The gambrel-lofted barns, worn siding painted in trade
for advertising (Chew Mail Pouch Tobacco fades
like the veteran who brushed it), fall to their knees
in axles and bundled wire, pigweed’s graying
spikes, and bow their hay-points toward autumn dirt.
They haven’t a prayer. The new kids on the site
sport galvanized steel sides, corrugate sunlight
as it wiggles its hips across the winter wheat sprouts
west of Garfield. Impervious to drought
or flood, the ravening of weather’s appetite,
they stud the tilled and irrigated prairie
fly-specked with huddled little towns where weary
farmers bunch around the Co-op to plan
late fall’s erections. City-boys truck the new barns
in, drop them disassembled in the chaff.
But, all barns chew the same cud: honed tools,
new leather, feed sacks—and purge their bowels
of cogwheels, blunt hoes, old spurs’ rusty rowels.
Someone waits for love in a half-lit hayloft.
Out behind the barn, the kittens learn to smoke.
Originally Published in: Seems
Earth as a Place of Burial
In brindled file, the Herefords, Angus amble
loose-muscled, heavy boned, and plump
with the Flint Hills’ fading grasses,
as we loll at the barbed fence-line,
a clutch of broad-brimmed flowers
shooting the breeze around the weed stems
wedged between our teeth.
The cattle disregard our teeth.
Mothers curl their thick, pink tongues
against the matted calf fur
even though the calves stand near
full growth themselves and chew their cud
with a leisure known to those for whom
desire is just another bull beyond a fence.
Easing to yellow, bluestem battens
down another summer. A choke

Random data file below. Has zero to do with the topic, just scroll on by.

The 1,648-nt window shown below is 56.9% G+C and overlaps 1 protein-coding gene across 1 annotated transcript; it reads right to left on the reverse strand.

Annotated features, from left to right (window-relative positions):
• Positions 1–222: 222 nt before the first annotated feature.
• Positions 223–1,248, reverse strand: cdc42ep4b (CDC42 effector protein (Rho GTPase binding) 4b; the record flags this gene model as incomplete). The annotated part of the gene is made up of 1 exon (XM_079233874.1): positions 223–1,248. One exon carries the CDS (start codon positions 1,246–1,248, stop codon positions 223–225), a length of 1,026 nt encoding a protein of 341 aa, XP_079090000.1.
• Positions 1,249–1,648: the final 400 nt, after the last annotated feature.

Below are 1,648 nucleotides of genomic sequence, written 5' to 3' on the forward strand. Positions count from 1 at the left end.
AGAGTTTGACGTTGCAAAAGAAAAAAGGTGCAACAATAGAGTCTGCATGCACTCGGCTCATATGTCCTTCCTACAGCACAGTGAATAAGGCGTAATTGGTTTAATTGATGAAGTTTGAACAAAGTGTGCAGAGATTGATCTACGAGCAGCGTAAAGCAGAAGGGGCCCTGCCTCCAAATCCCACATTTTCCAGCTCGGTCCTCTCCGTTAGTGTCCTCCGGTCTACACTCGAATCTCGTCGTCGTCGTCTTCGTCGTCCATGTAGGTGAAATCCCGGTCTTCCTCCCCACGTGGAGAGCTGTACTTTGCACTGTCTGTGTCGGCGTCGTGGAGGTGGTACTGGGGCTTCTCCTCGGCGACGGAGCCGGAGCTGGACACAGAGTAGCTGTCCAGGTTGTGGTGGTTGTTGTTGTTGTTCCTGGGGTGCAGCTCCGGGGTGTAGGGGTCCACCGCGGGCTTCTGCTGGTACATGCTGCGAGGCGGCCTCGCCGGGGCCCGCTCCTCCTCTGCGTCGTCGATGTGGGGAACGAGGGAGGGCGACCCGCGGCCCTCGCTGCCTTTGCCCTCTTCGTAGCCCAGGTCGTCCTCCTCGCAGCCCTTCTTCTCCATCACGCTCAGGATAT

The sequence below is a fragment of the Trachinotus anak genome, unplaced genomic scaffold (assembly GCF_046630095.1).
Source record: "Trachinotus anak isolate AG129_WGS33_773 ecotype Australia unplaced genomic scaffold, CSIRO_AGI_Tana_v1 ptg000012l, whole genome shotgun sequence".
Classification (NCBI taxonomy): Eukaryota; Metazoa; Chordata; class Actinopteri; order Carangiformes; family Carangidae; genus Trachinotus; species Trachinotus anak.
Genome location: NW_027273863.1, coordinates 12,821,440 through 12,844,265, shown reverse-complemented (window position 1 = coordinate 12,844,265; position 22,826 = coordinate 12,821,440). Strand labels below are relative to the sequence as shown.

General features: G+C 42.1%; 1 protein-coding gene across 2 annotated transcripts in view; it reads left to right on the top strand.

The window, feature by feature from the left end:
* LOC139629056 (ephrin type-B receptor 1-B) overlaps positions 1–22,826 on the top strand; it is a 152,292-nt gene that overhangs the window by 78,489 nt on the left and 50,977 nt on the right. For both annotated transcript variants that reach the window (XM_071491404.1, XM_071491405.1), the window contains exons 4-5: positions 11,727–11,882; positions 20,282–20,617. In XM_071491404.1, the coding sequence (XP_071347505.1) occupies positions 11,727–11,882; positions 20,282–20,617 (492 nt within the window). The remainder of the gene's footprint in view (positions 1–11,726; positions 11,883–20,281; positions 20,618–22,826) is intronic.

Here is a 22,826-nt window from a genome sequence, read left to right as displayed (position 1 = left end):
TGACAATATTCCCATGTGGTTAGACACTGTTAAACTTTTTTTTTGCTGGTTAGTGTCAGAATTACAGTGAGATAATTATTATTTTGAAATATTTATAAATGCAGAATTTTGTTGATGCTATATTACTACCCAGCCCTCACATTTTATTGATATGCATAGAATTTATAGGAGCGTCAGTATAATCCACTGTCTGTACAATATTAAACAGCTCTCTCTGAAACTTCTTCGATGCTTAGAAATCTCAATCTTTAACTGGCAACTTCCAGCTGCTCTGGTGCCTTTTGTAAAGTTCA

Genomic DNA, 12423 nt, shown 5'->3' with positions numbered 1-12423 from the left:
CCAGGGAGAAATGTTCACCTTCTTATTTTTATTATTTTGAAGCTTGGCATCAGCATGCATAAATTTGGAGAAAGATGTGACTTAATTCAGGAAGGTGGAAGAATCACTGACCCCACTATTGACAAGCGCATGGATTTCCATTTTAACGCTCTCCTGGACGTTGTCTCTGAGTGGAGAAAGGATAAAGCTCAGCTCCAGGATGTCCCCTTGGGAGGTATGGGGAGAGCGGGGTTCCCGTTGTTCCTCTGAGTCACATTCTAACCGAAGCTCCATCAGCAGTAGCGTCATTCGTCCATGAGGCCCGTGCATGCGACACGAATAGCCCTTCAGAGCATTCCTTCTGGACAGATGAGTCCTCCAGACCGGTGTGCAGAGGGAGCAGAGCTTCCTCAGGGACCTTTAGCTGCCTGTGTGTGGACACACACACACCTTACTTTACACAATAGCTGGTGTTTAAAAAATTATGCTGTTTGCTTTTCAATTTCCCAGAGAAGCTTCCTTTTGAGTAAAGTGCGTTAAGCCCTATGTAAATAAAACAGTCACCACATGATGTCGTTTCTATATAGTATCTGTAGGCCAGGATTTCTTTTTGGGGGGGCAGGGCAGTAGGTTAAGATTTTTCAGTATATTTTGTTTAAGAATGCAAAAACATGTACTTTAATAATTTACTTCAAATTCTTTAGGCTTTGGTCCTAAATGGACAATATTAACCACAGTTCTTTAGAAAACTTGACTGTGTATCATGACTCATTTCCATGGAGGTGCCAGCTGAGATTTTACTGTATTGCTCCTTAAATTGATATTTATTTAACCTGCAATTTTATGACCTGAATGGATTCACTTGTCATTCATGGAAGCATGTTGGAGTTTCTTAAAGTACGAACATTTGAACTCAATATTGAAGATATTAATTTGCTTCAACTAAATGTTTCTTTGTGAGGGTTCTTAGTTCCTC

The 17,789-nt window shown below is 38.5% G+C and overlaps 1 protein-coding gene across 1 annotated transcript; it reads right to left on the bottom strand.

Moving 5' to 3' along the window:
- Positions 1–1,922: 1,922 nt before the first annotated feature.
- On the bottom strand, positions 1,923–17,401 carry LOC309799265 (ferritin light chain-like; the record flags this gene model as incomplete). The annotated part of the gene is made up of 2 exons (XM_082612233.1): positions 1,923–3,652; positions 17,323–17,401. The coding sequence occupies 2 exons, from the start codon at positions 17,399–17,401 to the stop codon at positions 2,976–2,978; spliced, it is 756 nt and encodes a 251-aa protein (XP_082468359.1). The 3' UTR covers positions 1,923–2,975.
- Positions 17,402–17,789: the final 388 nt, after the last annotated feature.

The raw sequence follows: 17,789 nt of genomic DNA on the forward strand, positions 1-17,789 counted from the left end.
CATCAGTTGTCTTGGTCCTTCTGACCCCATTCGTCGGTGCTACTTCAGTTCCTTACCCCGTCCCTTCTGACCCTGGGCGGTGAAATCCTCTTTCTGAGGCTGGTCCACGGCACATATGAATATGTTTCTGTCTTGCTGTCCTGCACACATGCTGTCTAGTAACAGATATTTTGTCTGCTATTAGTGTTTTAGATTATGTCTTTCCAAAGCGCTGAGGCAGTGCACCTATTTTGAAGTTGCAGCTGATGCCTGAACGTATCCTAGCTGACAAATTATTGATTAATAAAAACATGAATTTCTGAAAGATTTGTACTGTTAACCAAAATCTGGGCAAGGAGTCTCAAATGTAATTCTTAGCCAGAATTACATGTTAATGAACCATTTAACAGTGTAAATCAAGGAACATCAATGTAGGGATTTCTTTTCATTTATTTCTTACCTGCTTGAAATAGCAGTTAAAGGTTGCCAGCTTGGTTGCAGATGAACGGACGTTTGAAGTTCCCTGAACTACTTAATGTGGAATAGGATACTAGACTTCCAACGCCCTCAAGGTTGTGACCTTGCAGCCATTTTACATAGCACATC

of sumac bleeds along the creek, where woods
gnarl up in gold and mixed siennas,
the lime-green snap of hedgeapples,
grapevine’s tough gray twist.
The world stumbles
into its slow season as manure steams
an age-old sweetness
across the pasture’s hoof-pocked surface
into morning’s hesitant frost.
Someone from the food chain glistens—
a bag of bloodied leather
emptied in a carnage of bottlebrush
where the meadow meets the trees.
This is what we remember of the night,
what the brooding herd repeats.
Jigging her bell in the morning haze,
the lead cow tolls what winter promises—
dormant frogs in mud;
the death of grain;
our earth a hard and frozen thing;
farm dogs and the loading ramp.
Originally Published in: American Literary Review
South of Red-Wing
I wake up on the wrong side of the equinox,
geese in isosceles stitches
trace a path down the world’s face, stop
to ravish the harvest’s sun-dried trash
piled in furrows and hedgerows.
A clatter of crows pleats the air
with black derision, brushes a red-wing
off the taut wire of her discretion.
Summer’s long truce broken, the mice
have returned to the catfood, gnawed
dank passage to that heavy yellow sack,
peppered our floor with their delicate scat.
This bounty of need, feeling
the leaves crack as the cat stalks
his own red meal, whiskers his way
through the crisp buffalo grass.
Something has burrowed into the half-assed
pumpkin patch—skunk, badger,
another hair-shirt mendicant
telling her beads along the food chain,
clicking the beetles’ lacquer-thin shells,
snapping brittle seed-hulls
in her frowsty cell, far from the sun’s ache,
taking no thought for the morrow.
Thin fires kiss the evenings now
beneath the railway trestle; and the men
with cardboard signs, trolling the highways
in denim and flannel, all drift south.
Originally Published in: Quarterly West
...also an AWP Intro Journal Award
Why Orville & Wilbur Built an Airplane
Life, as we suspected, is a bicycle
lacking a kickstand: pedal
along for a while,
then lay it down. Some
of us glide serenely down
a long, easy hill on three-
pound Italian racers, scarcely
using any of their twenty-two
well-lubricated gears. Others
must dismount to walk
these leaden Western Flyers up
that hot, steep slope, mugged
by heavy corduroys under a midsummer
sun, light from the heavy chrome
fenders kissing our eyes closed,
the bright air that clogs our passage
thickening with effort—the shaky
wire baskets filling with rocks.
Originally Published in: The Georgia Review
All poetry on this page
Copyright © by John Jenkinson, 2006